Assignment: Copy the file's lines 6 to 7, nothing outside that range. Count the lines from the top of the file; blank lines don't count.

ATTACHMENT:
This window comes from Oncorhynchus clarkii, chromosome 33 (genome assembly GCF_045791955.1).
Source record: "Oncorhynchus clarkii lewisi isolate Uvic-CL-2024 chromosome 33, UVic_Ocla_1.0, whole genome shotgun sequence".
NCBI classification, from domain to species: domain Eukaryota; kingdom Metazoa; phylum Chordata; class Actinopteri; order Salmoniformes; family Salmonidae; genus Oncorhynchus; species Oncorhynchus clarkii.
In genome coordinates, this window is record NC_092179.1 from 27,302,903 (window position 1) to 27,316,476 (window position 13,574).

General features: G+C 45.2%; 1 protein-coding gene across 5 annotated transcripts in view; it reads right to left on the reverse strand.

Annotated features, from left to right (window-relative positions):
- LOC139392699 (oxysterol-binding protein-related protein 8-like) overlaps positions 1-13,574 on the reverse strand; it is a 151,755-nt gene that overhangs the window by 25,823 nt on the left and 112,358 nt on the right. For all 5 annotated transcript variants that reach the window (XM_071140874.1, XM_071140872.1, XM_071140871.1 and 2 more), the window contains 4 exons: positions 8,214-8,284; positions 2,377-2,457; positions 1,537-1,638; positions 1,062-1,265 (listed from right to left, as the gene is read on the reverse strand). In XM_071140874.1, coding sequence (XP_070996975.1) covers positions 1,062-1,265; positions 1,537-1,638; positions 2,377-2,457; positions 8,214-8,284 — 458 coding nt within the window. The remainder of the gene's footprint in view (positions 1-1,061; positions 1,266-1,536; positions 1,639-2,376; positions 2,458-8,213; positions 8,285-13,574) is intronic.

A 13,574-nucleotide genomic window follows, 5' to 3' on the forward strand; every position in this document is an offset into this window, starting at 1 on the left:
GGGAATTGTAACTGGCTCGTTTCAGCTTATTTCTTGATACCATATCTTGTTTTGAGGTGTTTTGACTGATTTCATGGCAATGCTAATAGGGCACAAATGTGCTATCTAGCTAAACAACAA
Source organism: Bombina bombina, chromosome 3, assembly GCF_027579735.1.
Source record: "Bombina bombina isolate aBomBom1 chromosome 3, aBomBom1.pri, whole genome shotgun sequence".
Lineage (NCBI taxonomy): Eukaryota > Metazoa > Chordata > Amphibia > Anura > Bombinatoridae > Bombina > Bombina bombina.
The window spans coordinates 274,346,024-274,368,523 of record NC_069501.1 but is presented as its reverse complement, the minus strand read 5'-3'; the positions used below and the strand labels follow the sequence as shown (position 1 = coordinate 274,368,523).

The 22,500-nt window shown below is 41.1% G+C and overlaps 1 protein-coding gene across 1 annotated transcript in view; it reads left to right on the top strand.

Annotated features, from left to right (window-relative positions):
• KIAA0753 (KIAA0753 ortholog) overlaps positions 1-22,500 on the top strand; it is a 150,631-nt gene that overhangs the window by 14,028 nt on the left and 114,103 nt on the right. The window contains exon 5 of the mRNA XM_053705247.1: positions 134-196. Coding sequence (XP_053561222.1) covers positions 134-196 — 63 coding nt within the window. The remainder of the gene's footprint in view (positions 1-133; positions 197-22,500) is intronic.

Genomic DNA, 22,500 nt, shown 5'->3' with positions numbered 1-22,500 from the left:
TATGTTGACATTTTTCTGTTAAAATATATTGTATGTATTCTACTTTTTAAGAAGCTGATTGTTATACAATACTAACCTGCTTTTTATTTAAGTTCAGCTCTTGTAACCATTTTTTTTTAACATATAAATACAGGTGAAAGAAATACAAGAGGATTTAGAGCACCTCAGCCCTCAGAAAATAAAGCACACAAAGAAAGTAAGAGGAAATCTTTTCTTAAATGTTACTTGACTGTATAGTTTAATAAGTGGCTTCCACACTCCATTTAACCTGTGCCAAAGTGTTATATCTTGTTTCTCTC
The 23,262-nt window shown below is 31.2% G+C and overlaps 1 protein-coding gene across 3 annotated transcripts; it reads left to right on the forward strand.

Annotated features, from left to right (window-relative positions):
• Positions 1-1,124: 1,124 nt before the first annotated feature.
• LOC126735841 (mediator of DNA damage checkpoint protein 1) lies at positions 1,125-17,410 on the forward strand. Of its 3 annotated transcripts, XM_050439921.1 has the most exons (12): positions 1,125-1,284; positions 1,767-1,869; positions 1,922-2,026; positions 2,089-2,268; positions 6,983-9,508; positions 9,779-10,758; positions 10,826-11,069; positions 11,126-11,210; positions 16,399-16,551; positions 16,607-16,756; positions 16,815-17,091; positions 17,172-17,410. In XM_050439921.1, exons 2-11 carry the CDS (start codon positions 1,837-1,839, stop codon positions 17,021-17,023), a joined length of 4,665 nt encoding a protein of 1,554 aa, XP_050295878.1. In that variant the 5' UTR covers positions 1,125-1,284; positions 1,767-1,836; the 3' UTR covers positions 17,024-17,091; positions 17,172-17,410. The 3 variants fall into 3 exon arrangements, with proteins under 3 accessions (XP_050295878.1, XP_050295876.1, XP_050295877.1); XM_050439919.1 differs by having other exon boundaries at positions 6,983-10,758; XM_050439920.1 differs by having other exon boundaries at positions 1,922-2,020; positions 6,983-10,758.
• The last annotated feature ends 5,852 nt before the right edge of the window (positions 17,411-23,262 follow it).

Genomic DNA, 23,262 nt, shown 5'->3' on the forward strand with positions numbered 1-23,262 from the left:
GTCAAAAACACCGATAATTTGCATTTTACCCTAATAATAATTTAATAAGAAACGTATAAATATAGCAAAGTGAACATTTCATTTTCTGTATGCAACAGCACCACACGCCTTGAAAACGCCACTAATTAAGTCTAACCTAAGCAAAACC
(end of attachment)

Annotated features, from left to right (window-relative positions):
- LOC139392699 (oxysterol-binding protein-related protein 8-like) overlaps positions 1-13,574 on the reverse strand; it is a 151,755-nt gene that overhangs the window by 25,823 nt on the left and 112,358 nt on the right. For all 5 annotated transcript variants that reach the window (XM_071140874.1, XM_071140872.1, XM_071140871.1 and 2 more), the window contains 4 exons: positions 8,214-8,284; positions 2,377-2,457; positions 1,537-1,638; positions 1,062-1,265 (listed from right to left, as the gene is read on the reverse strand). In XM_071140874.1, coding sequence (XP_070996975.1) covers positions 1,062-1,265; positions 1,537-1,638; positions 2,377-2,457; positions 8,214-8,284 — 458 coding nt within the window. The remainder of the gene's footprint in view (positions 1-1,061; positions 1,266-1,536; positions 1,639-2,376; positions 2,458-8,213; positions 8,285-13,574) is intronic.